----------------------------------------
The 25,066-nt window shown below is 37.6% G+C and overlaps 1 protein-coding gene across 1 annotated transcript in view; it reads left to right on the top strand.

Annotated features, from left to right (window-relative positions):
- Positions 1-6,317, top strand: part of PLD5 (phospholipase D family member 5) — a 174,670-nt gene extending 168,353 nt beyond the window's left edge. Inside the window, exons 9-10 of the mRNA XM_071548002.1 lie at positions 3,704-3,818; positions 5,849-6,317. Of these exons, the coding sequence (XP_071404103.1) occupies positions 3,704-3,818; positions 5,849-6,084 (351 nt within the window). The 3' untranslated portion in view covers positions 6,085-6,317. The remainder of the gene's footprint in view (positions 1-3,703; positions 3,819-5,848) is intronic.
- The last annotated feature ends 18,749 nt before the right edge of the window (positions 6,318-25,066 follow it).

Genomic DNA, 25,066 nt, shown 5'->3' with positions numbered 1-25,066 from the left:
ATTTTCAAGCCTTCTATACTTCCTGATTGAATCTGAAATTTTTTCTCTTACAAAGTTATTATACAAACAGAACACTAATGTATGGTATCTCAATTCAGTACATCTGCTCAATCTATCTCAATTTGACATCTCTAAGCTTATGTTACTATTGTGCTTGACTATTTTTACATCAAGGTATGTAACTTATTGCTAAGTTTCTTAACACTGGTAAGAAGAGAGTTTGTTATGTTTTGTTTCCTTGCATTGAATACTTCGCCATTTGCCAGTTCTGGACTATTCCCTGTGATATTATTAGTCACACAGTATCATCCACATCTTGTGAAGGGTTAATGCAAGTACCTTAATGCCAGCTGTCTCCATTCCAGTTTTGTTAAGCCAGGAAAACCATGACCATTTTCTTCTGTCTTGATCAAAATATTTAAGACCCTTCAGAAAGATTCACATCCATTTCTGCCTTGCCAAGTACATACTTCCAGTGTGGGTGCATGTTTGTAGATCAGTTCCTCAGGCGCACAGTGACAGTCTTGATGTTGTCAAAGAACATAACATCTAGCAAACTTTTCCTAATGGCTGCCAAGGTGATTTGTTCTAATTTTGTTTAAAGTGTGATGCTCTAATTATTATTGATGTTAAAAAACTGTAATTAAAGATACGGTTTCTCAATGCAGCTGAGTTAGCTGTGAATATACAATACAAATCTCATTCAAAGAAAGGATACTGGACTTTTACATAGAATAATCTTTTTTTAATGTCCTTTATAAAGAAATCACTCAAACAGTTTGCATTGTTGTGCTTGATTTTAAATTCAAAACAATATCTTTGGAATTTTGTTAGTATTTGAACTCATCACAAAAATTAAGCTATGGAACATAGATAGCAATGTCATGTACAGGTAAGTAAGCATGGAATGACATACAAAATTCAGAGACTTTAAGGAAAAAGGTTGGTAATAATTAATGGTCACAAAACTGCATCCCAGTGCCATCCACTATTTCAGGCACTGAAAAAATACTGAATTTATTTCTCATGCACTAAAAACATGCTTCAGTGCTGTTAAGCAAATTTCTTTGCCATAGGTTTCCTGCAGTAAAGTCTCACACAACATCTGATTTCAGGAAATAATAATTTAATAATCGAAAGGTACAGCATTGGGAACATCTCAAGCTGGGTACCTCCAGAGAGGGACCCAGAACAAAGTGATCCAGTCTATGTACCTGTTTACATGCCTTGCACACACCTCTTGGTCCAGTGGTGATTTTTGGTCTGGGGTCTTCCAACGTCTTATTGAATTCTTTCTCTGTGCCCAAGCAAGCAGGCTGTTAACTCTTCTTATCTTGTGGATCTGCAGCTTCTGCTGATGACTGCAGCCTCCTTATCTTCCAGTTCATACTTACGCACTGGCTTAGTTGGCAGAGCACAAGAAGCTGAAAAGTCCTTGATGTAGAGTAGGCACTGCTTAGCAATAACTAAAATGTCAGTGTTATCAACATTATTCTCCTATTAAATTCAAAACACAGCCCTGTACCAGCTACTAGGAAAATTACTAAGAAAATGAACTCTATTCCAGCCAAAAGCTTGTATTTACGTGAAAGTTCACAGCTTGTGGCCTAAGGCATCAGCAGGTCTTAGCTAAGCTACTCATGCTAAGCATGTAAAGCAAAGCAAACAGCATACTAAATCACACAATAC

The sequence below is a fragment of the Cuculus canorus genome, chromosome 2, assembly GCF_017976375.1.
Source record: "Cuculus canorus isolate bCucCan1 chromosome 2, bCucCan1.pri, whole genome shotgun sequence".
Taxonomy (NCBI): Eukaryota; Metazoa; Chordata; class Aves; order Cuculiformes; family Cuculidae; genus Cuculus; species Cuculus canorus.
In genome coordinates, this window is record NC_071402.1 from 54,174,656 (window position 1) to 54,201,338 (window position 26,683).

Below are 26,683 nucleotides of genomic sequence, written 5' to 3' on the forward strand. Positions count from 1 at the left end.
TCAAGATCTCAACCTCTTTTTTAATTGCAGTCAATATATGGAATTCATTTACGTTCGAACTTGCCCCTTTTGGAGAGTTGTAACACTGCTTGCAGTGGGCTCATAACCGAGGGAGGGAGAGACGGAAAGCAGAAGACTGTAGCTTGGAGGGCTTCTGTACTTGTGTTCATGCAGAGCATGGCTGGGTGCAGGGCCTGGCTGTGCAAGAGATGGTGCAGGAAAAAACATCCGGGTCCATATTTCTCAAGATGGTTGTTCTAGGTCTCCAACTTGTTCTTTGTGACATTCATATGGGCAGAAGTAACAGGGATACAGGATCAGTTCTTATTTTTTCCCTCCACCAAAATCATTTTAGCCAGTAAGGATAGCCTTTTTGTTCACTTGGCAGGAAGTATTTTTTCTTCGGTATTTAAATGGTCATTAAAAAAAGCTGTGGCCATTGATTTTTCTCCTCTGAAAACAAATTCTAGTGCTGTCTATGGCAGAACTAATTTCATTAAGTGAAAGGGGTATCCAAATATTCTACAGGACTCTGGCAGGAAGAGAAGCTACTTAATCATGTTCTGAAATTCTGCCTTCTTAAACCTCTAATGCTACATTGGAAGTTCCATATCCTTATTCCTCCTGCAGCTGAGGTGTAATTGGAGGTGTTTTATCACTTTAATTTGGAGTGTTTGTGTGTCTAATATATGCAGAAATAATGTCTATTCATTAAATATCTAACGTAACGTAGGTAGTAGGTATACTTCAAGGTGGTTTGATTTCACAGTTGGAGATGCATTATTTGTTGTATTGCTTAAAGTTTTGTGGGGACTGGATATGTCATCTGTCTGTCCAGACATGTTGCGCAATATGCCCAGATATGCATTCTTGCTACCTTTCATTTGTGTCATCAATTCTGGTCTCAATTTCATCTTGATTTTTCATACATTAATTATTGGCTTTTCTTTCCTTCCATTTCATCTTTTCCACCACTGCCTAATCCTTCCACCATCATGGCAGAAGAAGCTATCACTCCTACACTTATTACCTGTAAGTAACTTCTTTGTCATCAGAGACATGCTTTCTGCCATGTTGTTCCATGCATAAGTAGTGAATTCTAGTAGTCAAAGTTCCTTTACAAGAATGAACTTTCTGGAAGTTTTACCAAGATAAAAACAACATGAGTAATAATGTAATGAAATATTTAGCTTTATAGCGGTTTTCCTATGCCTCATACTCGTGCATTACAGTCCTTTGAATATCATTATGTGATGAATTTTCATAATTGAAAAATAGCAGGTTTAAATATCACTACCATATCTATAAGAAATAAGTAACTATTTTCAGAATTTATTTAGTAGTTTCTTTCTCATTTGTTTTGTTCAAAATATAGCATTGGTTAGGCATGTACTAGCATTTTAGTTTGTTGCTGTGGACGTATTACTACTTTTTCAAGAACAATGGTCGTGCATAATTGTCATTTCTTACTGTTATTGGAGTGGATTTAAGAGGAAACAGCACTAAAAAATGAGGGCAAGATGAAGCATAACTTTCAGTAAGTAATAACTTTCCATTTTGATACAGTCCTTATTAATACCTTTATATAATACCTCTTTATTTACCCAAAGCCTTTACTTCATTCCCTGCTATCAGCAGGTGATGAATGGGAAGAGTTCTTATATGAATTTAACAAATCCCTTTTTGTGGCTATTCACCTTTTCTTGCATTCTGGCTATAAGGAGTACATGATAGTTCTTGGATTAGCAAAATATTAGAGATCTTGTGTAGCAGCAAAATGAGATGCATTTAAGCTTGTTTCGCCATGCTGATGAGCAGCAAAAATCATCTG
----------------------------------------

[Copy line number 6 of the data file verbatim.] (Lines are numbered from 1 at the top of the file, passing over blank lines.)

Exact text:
ATTTTCAAGCCTTCTATACTTCCTGATTGAATCTGAAATTTTTTCTCTTACAAAGTTATTATACAAACAGAACACTAATGTATGGTATCTCAATTCAGTACATCTGCTCAATCTATCTCAATTTGACATCTCTAAGCTTATGTTACTATTGTGCTTGACTATTTTTACATCAAGGTATGTAACTTATTGCTAAGTTTCTTAACACTGGTAAGAAGAGAGTTTGTTATGTTTTGTTTCCTTGCATTGAATACTTCGCCATTTGCCAGTTCTGGACTATTCCCTGTGATATTATTAGTCACACAGTATCATCCACATCTTGTGAAGGGTTAATGCAAGTACCTTAATGCCAGCTGTCTCCATTCCAGTTTTGTTAAGCCAGGAAAACCATGACCATTTTCTTCTGTCTTGATCAAAATATTTAAGACCCTTCAGAAAGATTCACATCCATTTCTGCCTTGCCAAGTACATACTTCCAGTGTGGGTGCATGTTTGTAGATCAGTTCCTCAGGCGCACAGTGACAGTCTTGATGTTGTCAAAGAACATAACATCTAGCAAACTTTTCCTAATGGCTGCCAAGGTGATTTGTTCTAATTTTGTTTAAAGTGTGATGCTCTAATTATTATTGATGTTAAAAAACTGTAATTAAAGATACGGTTTCTCAATGCAGCTGAGTTAGCTGTGAATATACAATACAAATCTCATTCAAAGAAAGGATACTGGACTTTTACATAGAATAATCTTTTTTTAATGTCCTTTATAAAGAAATCACTCAAACAGTTTGCATTGTTGTGCTTGATTTTAAATTCAAAACAATATCTTTGGAATTTTGTTAGTATTTGAACTCATCACAAAAATTAAGCTATGGAACATAGATAGCAATGTCATGTACAGGTAAGTAAGCATGGAATGACATACAAAATTCAGAGACTTTAAGGAAAAAGGTTGGTAATAATTAATGGTCACAAAACTGCATCCCAGTGCCATCCACTATTTCAGGCACTGAAAAAATACTGAATTTATTTCTCATGCACTAAAAACATGCTTCAGTGCTGTTAAGCAAATTTCTTTGCCATAGGTTTCCTGCAGTAAAGTCTCACACAACATCTGATTTCAGGAAATAATAATTTAATAATCGAAAGGTACAGCATTGGGAACATCTCAAGCTGGGTACCTCCAGAGAGGGACCCAGAACAAAGTGATCCAGTCTATGTACCTGTTTACATGCCTTGCACACACCTCTTGGTCCAGTGGTGATTTTTGGTCTGGGGTCTTCCAACGTCTTATTGAATTCTTTCTCTGTGCCCAAGCAAGCAGGCTGTTAACTCTTCTTATCTTGTGGATCTGCAGCTTCTGCTGATGACTGCAGCCTCCTTATCTTCCAGTTCATACTTACGCACTGGCTTAGTTGGCAGAGCACAAGAAGCTGAAAAGTCCTTGATGTAGAGTAGGCACTGCTTAGCAATAACTAAAATGTCAGTGTTATCAACATTATTCTCCTATTAAATTCAAAACACAGCCCTGTACCAGCTACTAGGAAAATTACTAAGAAAATGAACTCTATTCCAGCCAAAAGCTTGTATTTACGTGAAAGTTCACAGCTTGTGGCCTAAGGCATCAGCAGGTCTTAGCTAAGCTACTCATGCTAAGCATGTAAAGCAAAGCAAACAGCATACTAAATCACACAATAC